Private Bradley Paul of the 1st Battalion The Mercian Regiment severed an artery in his neck and had multiple bone fractures from the explosion in Helmand Province in November 2012. He was airlifted home and spent more than a year undergoing physical rehabilitation.
“Through the usual strength of character we all came to love about him and with the love of those around him he made a good recovery,” says the Go Fund Me appeal page set up to raise funds to pay for his funeral.
But the psychological wounds, less visible than the physical ones, became impossible to live with. On February 17, he was found dead at his home in Timperley. He was 23.
It had been a “silent struggle” according to Paul’s infantry platoon commander, Captain Chris Middleton. “He was a great character in the platoon. He was one of the guys that the other lads looked up to and respected. He was physically and mentally very strong and he had a very good sense of humour.
“As the front man of his patrol every day, Brad carried the weight of responsibility for lives of his mates on his shoulders every time he stepped out the gate.”
The government sends people like Paul off to the dark places of the earth, often for highly questionable purposes. They witness death, destruction, massacres, unspeakable acts of barbarism. They suffer great injuries. They see friends killed right in front of them. They kill.
Then they’re supposed to come home, keep calm and carry on as normal. Help with the school run, go to the cash and carry, Saturday night at the movies. “As you were, soldier.”
The return to civilian life can be some kind of nightmare. Everything looks roughly the same, yet everything has changed. You find you can’t go home again. You’re still at war. No one has prepared you for peace. There’s a good chance you’ll end up in prison, or homeless.
The Armed Forces have presented you with a cruel double bind: your experiences in the military might have damaged you psychologically, but you’ve been trained that you’re supposed to be tough and resilient and self-reliant—someone who doesn’t tolerate vulnerability, let alone ask for help. You’ve been chewed up, spat out, and now left to cope on your own. Thanks a lot for your years of service, your courage, your sacrifices—now go away.
Trauma is an unbearable, horrific fact of life. As with Bradley Paul, the suffering is usually silent, the wounds invisible. And it doesn’t just happen in war zones, far away. “Trauma happens to us, our friends, our families, and our neighbors,” writes Bessel van der Kolk in The Body Keeps Score. “One in five Americans was sexually molested as a child; one in four was beaten by a parent to the point of a mark being left on their body; one in three couples engages in physical violence. A quarter of us grew up with alcoholic relatives, and one out of eight witnessed their mother being beaten or hit.” The statistics for the U.K. aren’t quite the same--1 in 20 British kids have been sexually abused, for example; domestic abuse will affect 1 in 4 women in their lifetime—but still shockingly high.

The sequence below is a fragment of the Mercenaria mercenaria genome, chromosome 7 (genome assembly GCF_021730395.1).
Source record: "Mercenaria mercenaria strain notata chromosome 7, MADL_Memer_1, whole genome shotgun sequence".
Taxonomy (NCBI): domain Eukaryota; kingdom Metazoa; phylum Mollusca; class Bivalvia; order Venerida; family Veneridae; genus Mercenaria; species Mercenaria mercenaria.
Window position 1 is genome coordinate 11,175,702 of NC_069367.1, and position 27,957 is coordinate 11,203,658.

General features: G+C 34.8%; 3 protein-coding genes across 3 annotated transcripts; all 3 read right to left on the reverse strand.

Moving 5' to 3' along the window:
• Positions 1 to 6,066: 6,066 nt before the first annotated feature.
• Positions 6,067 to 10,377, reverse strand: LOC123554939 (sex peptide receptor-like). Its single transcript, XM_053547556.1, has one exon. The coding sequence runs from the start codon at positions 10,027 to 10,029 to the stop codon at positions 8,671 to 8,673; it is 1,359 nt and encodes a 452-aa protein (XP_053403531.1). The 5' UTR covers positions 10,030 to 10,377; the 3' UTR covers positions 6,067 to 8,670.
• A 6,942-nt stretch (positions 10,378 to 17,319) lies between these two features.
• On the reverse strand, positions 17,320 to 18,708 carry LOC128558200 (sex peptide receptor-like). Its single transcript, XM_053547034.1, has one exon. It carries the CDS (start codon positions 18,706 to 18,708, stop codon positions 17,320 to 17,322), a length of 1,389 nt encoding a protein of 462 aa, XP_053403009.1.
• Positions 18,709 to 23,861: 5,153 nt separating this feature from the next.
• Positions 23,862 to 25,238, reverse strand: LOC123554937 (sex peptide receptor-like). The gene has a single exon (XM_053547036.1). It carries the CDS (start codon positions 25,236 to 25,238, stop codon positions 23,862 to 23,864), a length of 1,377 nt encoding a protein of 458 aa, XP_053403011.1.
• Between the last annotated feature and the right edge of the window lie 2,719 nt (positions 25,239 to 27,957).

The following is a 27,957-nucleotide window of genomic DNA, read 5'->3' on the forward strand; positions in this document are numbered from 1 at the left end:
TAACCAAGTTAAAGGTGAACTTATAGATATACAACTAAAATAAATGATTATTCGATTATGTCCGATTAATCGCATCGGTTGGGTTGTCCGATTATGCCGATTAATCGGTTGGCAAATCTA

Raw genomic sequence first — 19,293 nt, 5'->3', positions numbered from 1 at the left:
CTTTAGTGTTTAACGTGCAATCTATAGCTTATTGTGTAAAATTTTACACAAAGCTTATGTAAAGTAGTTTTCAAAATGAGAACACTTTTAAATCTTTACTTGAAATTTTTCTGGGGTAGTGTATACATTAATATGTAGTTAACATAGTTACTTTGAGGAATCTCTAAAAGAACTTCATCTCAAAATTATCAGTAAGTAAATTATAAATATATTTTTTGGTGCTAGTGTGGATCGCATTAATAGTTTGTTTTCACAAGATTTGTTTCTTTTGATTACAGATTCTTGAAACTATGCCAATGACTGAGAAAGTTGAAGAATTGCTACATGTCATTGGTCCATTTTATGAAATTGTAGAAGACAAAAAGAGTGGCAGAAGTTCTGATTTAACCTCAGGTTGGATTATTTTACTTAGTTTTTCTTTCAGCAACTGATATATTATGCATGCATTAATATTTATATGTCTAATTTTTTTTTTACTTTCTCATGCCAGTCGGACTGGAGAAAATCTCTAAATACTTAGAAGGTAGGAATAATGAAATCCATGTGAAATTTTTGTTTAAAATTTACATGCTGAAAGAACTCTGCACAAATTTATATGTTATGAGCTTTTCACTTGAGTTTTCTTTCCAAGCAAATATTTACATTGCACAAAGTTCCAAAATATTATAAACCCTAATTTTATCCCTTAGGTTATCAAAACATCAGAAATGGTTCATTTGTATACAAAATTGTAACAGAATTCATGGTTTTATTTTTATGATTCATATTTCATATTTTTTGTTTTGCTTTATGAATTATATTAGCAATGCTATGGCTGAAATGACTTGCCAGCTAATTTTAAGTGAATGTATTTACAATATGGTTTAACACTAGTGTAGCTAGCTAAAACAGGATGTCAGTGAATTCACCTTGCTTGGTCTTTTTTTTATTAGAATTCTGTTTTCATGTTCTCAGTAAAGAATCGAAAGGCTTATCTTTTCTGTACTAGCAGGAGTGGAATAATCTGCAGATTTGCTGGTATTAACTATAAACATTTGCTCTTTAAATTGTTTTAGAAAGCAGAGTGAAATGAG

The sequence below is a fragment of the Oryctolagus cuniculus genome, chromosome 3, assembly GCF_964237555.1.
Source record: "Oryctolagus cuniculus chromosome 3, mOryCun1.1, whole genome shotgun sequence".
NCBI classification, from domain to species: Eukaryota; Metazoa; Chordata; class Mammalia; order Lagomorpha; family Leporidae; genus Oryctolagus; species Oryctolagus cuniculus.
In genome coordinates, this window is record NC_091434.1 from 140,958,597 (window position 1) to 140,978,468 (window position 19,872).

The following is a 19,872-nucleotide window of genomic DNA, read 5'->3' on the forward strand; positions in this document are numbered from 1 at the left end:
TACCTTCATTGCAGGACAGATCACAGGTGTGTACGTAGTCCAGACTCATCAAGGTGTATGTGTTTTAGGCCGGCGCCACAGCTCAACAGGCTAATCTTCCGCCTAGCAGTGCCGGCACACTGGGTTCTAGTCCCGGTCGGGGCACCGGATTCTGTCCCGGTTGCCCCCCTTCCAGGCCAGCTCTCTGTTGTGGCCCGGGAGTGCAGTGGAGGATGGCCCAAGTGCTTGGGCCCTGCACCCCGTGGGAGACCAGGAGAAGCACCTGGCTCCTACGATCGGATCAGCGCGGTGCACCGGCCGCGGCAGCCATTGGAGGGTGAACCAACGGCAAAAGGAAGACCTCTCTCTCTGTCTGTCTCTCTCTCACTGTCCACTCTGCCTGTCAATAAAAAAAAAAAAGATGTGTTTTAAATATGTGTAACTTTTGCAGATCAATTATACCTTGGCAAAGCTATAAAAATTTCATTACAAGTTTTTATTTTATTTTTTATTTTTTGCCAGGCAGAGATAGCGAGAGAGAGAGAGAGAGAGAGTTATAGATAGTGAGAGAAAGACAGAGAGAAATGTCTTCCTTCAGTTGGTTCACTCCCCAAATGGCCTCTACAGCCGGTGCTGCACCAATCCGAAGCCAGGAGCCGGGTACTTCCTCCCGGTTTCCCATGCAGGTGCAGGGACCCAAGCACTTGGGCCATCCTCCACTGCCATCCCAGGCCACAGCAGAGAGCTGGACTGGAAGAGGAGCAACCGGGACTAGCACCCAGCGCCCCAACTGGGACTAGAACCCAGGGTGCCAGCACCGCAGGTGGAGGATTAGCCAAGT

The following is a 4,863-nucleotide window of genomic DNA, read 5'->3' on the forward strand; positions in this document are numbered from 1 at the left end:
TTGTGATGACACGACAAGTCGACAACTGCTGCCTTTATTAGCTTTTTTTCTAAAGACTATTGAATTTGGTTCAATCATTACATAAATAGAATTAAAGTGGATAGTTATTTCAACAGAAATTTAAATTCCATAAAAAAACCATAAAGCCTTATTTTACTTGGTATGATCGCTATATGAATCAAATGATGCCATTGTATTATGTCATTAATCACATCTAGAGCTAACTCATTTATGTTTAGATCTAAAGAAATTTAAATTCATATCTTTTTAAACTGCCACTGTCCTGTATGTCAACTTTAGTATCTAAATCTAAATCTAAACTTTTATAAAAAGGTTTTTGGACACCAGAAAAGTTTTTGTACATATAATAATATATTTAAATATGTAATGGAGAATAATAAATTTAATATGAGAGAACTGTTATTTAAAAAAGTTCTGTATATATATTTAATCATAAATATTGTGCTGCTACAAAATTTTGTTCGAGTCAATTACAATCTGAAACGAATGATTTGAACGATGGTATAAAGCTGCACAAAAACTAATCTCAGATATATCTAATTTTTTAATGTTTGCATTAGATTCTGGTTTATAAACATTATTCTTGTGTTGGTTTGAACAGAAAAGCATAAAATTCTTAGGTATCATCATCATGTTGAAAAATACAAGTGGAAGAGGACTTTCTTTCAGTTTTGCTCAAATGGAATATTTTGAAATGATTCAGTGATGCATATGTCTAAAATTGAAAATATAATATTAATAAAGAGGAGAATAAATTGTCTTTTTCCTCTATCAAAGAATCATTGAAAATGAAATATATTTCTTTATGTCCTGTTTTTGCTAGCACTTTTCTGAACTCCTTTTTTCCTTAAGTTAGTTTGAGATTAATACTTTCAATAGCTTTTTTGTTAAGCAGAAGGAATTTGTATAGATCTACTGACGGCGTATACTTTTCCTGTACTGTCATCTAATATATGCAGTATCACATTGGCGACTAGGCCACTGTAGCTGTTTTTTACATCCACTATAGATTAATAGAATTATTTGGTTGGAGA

Trauma can cause a broad range of distress. There is traumatic stress, there is post-traumatic stress, and then there is full-blown Post-Traumatic Stress Disorder. PTSD is a prolonged reaction to a traumatic event; it can also be triggered many years later. The Diagnostic and Statistical Manual of Mental Disorders (DSM), which has included PTSD since 1980, lists potentially traumatic events as combat, sexual and physical assault, being held hostage or imprisoned, terrorism, torture, natural and man-made disasters, accidents, and receiving a diagnosis of a life-threatening illness. Sometimes, however, events that seem quite small and insignificant to the outside observer can be profoundly traumatic. Most people experiencing a trauma do not develop PTSD—some helpful factors, writes Babette Rothschild in the seminal trauma book The Body Remembers, are: preparation for the expected stressful event, if possible; a successful fight or flight response; good developmental history, belief system, and internal resources; prior experience; and good support from other people.
PTSD is, like most psychological disorders, highly variable in its presentation of symptoms. But those symptoms are generally horrendous, dangerous and hard to resolve. It’s as if the traumatic event is still happening, right now, with your body responding as it did at the time, on high alert—heart pounding, fast-breathing, adenaline flooding the system. Another common symptom is dissociation—a shutting down; a kind of escape when there is no escape. Common dissociative symptoms include amnesia, fragmentation of identity, and feelings of detachment and unreality about one’s self, body and environment.